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There are some fascinating questions that come to mind regarding the current controversy concerning Gen. David Petraeus, and in the coming weeks and months many of the blanks will doubtless be filled in. To be sure, the personal dimension to the story will continue to draw much attention – infidelity and personal failure in high places will always have a certain allure. But there are some serious public issues involved that we hope will be pursued.
It’s obvious that news of this sort would dominate the media once it surfaced. Surely it would have sucked much of the air out of the story of the president’s efforts to rally the nation in the wake of Hurricane Sandy. It would also have drawn attention away from the president’s newly charged economic appeal to the middle class that had given him some late momentum in his electoral battle with Gov. Romney.
Yet it appears that the news about Gen. Petraeus was circulating long before the resignation, which occurred after the election. Thus, the FBI investigation that led to Gen. Petraeus’s stepping down began in May and continued until late summer, at which point Attorney General Eric Holder supposedly was notified. Yet it is claimed that it was only on November 6– Election Day – that the Justice Department informed Director of National Intelligence James Clapper of the investigation; that on November 7the White House was notified; and that the president was first told on November 8.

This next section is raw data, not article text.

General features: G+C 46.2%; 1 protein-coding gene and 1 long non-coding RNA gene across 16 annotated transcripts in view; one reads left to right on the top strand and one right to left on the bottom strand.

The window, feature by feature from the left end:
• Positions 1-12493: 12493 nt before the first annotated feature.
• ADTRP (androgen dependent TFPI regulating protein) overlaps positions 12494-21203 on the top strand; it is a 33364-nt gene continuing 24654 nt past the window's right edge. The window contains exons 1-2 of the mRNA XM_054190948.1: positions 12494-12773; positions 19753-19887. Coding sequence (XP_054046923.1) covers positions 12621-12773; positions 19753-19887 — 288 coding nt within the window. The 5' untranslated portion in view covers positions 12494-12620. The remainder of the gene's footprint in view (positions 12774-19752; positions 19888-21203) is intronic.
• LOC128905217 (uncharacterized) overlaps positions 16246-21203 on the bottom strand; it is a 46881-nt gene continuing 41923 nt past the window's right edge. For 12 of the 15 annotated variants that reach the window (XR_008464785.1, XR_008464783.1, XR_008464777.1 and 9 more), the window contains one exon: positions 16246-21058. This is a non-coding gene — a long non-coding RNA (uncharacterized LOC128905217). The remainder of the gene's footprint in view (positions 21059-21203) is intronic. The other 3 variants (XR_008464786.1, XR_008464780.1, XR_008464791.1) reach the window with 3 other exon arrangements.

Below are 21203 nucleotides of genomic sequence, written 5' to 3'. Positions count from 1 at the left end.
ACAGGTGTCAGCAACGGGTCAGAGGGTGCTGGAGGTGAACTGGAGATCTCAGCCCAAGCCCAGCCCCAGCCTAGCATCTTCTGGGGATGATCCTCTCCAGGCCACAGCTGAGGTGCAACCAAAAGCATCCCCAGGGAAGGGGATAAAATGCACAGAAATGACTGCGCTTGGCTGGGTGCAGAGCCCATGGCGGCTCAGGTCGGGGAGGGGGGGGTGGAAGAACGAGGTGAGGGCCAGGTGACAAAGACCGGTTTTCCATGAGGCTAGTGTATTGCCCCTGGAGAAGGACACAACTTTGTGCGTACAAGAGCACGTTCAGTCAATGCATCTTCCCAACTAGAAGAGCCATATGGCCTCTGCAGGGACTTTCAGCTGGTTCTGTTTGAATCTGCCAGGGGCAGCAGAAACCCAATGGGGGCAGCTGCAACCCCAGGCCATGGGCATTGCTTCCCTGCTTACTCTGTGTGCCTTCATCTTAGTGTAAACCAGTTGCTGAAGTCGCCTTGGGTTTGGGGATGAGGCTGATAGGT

Maybe. But it certainly seems inconceivable that an investigation of this sort involving the head of the Central Intelligence Agency – including possible criminal liability for compromising classified national security information – would not have been brought to the attention of the president or his senior staff early on. So the issue of whether there was an effort by public officials to suppress the Petraeus story in order to enhance the president’s reelection prospects is squarely before us.
Perhaps more important, Gen. Petraeus appears to be the intelligence source cited by the president and his senior staff as the basis for their refusal, for more than two weeks, to characterize the Benghazi attack as a terrorist act despite evidence that it was indeed a well-planned operation of an Al Qaeda affiliate. Not a few critics noted that to have acknowledged that fact would have been inconsistent with the administration’s position that Al Qaeda and similar outfits had been routed by U.S. military action.
In any event, soon after the Benghazi attack, Gen. Petraeus testified before a congressional committee that the attack was a spontaneous reaction on the part of Muslims angered by an anti-Muhamamad video. Further, Gen. Petraeus was scheduled to testify at two congressional hearings, beginning November 15,on both the failure to anticipate and properly respond to the attack as well as the decision to identify it as something other than a terrorist attack.